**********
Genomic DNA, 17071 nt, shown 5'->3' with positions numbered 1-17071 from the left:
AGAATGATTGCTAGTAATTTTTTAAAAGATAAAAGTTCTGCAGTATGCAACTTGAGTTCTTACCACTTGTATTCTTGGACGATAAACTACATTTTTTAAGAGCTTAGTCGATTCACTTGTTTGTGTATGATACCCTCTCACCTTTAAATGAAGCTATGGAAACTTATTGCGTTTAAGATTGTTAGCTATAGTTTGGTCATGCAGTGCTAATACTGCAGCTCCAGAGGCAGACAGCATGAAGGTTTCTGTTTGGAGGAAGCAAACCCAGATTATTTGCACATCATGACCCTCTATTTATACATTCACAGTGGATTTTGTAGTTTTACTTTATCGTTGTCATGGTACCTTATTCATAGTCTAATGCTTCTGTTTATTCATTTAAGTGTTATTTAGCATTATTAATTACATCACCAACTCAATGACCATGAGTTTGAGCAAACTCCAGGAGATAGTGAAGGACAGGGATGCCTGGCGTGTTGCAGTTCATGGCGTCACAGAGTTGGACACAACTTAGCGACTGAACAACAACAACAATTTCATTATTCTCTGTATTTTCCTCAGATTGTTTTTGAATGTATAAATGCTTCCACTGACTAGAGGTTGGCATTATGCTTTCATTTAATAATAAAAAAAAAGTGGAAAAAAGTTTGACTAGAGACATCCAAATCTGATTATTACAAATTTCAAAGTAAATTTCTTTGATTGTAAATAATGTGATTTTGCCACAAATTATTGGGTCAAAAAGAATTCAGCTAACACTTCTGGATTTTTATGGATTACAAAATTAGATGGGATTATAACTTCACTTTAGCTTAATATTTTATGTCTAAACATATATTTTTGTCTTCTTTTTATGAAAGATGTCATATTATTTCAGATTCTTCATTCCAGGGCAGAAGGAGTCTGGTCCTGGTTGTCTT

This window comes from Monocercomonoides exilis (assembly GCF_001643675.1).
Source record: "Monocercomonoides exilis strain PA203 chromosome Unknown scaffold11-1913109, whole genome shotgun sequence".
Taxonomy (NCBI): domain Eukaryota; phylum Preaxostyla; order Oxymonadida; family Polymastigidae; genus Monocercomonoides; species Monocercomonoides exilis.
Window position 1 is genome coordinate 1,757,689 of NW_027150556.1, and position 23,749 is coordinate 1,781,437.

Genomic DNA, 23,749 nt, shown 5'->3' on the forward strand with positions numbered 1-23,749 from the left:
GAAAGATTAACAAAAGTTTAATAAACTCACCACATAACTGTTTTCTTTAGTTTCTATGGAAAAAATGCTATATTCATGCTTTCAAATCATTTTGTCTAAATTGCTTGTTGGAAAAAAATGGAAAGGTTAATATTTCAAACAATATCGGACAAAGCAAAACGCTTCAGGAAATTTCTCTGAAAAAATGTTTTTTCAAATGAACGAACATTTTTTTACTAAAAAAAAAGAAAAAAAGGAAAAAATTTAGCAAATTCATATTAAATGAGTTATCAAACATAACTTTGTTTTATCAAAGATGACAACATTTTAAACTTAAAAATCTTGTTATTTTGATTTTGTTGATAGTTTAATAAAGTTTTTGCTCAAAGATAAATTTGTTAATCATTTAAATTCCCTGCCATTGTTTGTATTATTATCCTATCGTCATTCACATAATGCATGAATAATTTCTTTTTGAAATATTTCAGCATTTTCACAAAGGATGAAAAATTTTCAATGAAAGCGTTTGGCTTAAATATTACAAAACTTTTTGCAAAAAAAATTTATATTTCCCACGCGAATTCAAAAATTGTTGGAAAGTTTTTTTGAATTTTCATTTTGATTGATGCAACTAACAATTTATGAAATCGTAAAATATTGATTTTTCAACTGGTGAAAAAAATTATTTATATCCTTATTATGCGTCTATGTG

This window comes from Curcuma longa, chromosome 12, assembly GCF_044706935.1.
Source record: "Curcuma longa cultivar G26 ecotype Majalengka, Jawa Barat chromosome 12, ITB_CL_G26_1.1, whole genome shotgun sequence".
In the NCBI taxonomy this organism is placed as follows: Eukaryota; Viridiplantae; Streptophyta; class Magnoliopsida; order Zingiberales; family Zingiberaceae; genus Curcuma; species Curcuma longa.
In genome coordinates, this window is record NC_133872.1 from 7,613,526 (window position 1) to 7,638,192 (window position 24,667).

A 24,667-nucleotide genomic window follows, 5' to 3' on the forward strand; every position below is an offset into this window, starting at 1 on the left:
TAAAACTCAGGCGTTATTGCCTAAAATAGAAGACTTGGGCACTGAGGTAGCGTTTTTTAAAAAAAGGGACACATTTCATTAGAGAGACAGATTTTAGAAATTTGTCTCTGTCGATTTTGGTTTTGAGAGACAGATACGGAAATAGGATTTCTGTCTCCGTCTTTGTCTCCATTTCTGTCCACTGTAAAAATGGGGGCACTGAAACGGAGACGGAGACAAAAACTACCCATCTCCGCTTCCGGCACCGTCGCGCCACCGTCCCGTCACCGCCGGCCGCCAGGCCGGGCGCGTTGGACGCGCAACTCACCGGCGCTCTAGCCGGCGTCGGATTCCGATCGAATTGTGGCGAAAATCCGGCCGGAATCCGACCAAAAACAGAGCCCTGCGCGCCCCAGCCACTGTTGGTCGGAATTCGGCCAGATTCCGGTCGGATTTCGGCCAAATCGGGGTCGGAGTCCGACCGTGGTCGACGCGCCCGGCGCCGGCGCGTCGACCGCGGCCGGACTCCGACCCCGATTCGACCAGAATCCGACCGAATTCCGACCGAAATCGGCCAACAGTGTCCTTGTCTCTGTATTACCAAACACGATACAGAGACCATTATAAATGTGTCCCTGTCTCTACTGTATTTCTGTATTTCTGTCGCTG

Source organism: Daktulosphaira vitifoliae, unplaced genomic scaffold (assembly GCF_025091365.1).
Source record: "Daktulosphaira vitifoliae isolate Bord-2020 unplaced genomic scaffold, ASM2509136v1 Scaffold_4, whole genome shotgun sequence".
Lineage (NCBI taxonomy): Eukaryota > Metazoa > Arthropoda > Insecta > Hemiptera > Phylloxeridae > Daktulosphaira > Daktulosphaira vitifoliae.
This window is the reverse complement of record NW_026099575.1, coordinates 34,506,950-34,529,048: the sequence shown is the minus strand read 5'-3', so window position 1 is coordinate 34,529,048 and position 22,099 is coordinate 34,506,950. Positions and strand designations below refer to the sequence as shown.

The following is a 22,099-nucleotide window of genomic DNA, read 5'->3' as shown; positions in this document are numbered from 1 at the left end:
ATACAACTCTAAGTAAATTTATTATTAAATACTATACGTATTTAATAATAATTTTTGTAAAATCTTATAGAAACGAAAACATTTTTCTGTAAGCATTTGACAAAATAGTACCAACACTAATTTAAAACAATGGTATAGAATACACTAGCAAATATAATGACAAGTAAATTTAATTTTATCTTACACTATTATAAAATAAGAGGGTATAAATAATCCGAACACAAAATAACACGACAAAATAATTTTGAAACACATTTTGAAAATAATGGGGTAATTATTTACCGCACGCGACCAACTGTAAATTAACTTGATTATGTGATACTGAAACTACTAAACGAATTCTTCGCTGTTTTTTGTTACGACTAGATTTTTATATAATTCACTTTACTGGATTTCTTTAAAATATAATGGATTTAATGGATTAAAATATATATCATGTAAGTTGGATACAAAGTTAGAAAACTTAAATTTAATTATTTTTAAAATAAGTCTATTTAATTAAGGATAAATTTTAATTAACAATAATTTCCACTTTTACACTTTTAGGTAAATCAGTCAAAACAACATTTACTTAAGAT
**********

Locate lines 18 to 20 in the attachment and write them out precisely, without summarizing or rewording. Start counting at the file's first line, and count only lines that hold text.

This window is the reverse complement of record NW_026099575.1, coordinates 34,506,950-34,529,048: the sequence shown is the minus strand read 5'-3', so window position 1 is coordinate 34,529,048 and position 22,099 is coordinate 34,506,950. Positions and strand designations below refer to the sequence as shown.

The following is a 22,099-nucleotide window of genomic DNA, read 5'->3' as shown; positions in this document are numbered from 1 at the left end:
ATACAACTCTAAGTAAATTTATTATTAAATACTATACGTATTTAATAATAATTTTTGTAAAATCTTATAGAAACGAAAACATTTTTCTGTAAGCATTTGACAAAATAGTACCAACACTAATTTAAAACAATGGTATAGAATACACTAGCAAATATAATGACAAGTAAATTTAATTTTATCTTACACTATTATAAAATAAGAGGGTATAAATAATCCGAACACAAAATAACACGACAAAATAATTTTGAAACACATTTTGAAAATAATGGGGTAATTATTTACCGCACGCGACCAACTGTAAATTAACTTGATTATGTGATACTGAAACTACTAAACGAATTCTTCGCTGTTTTTTGTTACGACTAGATTTTTATATAATTCACTTTACTGGATTTCTTTAAAATATAATGGATTTAATGGATTAAAATATATATCATGTAAGTTGGATACAAAGTTAGAAAACTTAAATTTAATTATTTTTAAAATAAGTCTATTTAATTAAGGATAAATTTTAATTAACAATAATTTCCACTTTTACACTTTTAGGTAAATCAGTCAAAACAACATTTACTTAAGAT